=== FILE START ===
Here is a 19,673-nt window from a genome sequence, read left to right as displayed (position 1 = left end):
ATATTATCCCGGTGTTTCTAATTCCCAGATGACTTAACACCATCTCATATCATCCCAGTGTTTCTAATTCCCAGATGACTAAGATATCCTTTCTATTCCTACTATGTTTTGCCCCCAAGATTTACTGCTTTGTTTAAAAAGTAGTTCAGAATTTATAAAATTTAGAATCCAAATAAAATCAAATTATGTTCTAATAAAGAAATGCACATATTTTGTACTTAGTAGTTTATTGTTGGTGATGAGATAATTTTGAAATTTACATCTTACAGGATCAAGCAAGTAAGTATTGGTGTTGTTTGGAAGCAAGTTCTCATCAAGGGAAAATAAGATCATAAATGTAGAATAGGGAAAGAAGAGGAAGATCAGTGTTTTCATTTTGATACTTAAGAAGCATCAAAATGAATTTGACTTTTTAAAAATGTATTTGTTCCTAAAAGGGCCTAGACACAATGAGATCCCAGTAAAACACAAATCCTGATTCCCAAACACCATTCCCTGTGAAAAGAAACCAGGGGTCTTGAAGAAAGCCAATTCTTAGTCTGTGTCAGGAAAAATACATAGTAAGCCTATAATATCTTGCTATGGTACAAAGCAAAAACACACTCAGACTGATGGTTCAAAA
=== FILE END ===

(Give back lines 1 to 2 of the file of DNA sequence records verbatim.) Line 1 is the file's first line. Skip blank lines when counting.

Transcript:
Here is a 19,673-nt window from a genome sequence, read left to right as displayed (position 1 = left end):
ATATTATCCCGGTGTTTCTAATTCCCAGATGACTTAACACCATCTCATATCATCCCAGTGTTTCTAATTCCCAGATGACTAAGATATCCTTTCTATTCCTACTATGTTTTGCCCCCAAGATTTACTGCTTTGTTTAAAAAGTAGTTCAGAATTTATAAAATTTAGAATCCAAATAAAATCAAATTATGTTCTAATAAAGAAATGCACATATTTTGTACTTAGTAGTTTATTGTTGGTGATGAGATAATTTTGAAATTTACATCTTACAGGATCAAGCAAGTAAGTATTGGTGTTGTTTGGAAGCAAGTTCTCATCAAGGGAAAATAAGATCATAAATGTAGAATAGGGAAAGAAGAGGAAGATCAGTGTTTTCATTTTGATACTTAAGAAGCATCAAAATGAATTTGACTTTTTAAAAATGTATTTGTTCCTAAAAGGGCCTAGACACAATGAGATCCCAGTAAAACACAAATCCTGATTCCCAAACACCATTCCCTGTGAAAAGAAACCAGGGGTCTTGAAGAAAGCCAATTCTTAGTCTGTGTCAGGAAAAATACATAGTAAGCCTATAATATCTTGCTATGGTACAAAGCAAAAACACACTCAGACTGATGGTTCAAAA